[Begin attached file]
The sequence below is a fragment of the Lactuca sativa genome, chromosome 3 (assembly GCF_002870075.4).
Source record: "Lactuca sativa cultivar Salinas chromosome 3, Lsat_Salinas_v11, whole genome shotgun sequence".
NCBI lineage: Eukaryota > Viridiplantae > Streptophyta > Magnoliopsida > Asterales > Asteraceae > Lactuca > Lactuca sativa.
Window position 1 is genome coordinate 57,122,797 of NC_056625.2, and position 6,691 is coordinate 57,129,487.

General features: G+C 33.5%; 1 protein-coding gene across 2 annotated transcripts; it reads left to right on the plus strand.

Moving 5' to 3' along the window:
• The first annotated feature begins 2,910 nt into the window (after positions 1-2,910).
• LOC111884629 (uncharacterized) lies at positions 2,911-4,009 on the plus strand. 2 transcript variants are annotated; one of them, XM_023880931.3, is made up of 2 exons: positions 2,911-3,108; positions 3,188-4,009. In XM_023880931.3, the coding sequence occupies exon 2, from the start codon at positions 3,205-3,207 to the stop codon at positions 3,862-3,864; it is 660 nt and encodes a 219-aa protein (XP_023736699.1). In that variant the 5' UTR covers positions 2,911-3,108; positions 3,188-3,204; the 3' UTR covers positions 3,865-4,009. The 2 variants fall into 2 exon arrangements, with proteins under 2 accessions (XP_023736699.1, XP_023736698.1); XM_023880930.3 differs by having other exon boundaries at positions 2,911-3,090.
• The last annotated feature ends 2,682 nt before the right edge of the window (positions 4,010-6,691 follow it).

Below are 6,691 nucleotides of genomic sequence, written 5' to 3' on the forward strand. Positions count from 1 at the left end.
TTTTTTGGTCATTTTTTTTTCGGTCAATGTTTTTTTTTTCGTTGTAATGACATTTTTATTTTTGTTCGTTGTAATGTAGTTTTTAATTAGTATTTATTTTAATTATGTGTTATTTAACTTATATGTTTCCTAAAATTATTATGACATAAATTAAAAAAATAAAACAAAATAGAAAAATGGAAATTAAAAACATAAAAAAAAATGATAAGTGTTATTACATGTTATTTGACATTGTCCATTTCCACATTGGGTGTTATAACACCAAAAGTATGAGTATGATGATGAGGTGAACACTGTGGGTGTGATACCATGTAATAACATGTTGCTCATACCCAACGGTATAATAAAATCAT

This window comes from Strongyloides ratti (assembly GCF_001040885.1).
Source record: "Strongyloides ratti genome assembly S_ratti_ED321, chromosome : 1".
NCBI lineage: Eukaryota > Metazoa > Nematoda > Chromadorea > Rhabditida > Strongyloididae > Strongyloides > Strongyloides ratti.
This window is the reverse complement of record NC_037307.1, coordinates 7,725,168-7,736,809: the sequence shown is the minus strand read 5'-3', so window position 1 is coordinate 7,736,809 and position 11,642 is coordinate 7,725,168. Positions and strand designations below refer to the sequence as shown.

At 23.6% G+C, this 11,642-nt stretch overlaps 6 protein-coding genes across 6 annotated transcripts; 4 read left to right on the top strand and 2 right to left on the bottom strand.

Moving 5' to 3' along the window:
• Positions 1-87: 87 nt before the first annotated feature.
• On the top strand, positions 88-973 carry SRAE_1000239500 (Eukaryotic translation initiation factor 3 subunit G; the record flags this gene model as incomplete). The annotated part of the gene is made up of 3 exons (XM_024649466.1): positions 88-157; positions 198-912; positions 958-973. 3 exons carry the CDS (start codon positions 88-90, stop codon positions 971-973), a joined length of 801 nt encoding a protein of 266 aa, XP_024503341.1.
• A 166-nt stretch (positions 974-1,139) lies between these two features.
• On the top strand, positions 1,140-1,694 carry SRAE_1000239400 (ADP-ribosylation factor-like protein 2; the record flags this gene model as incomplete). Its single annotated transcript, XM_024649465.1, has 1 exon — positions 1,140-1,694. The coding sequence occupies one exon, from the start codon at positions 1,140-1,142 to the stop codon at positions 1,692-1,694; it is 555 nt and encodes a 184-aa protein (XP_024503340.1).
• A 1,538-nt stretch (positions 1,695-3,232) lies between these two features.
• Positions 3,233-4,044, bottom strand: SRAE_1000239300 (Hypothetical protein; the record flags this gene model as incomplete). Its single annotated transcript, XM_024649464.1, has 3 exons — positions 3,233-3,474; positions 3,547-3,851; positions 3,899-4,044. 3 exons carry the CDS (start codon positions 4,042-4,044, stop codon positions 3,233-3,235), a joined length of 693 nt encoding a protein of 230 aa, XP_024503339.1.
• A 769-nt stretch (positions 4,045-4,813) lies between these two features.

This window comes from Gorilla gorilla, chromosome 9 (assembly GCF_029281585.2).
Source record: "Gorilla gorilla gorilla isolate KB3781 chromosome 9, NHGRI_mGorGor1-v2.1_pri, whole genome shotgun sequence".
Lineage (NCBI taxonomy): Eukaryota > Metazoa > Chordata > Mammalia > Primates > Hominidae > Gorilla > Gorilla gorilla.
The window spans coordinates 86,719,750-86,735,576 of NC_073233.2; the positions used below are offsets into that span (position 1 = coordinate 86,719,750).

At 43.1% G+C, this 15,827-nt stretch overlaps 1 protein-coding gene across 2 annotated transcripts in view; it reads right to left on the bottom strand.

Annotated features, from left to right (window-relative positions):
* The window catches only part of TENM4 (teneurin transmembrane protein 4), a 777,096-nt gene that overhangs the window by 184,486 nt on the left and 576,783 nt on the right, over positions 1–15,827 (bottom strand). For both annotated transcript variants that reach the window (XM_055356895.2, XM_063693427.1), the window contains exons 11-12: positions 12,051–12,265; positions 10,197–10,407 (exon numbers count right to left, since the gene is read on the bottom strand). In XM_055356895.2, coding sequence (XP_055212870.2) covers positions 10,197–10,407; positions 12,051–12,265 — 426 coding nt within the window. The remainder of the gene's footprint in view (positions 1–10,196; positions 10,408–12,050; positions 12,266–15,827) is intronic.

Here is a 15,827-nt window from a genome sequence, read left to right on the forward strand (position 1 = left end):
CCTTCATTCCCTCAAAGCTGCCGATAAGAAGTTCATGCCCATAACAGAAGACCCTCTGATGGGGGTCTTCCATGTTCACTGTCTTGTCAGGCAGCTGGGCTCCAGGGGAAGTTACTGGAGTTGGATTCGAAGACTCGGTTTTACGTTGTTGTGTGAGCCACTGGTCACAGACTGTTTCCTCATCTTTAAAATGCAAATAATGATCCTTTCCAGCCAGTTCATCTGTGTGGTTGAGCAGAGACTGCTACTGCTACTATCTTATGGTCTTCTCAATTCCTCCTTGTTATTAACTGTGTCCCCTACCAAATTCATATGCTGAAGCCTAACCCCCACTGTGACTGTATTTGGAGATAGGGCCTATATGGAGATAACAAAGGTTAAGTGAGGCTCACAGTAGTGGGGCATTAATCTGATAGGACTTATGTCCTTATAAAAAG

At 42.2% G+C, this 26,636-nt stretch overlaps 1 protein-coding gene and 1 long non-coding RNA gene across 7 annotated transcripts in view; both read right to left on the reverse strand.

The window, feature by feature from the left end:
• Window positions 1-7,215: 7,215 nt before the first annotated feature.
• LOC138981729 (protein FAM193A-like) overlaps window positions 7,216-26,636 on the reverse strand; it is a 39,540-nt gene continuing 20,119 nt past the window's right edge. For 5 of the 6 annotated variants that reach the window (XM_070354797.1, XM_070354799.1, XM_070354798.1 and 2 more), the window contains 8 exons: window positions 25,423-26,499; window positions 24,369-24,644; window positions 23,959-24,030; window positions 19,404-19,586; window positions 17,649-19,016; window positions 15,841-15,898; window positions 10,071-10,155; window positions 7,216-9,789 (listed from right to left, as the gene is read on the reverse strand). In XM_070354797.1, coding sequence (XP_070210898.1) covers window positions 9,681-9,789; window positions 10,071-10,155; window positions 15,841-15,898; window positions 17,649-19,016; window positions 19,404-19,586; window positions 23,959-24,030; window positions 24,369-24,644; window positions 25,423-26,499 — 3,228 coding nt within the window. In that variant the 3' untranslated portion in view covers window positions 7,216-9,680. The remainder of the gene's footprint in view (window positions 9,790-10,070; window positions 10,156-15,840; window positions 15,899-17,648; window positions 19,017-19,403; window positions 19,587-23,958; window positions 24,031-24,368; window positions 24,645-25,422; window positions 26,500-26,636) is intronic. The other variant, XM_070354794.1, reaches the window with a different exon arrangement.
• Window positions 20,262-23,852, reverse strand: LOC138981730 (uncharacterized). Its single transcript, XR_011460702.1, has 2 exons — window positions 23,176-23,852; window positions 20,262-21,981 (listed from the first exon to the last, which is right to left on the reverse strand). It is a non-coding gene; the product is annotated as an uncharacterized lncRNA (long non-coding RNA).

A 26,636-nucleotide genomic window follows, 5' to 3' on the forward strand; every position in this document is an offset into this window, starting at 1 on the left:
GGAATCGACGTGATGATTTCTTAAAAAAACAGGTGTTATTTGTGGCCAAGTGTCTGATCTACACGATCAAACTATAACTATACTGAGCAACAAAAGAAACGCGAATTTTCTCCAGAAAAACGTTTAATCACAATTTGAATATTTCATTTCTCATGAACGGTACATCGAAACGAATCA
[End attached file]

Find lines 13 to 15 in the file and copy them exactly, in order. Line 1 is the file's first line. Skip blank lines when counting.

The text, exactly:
Source record: "Strongyloides ratti genome assembly S_ratti_ED321, chromosome : 1".
NCBI lineage: Eukaryota > Metazoa > Nematoda > Chromadorea > Rhabditida > Strongyloididae > Strongyloides > Strongyloides ratti.
This window is the reverse complement of record NC_037307.1, coordinates 7,725,168-7,736,809: the sequence shown is the minus strand read 5'-3', so window position 1 is coordinate 7,736,809 and position 11,642 is coordinate 7,725,168. Positions and strand designations below refer to the sequence as shown.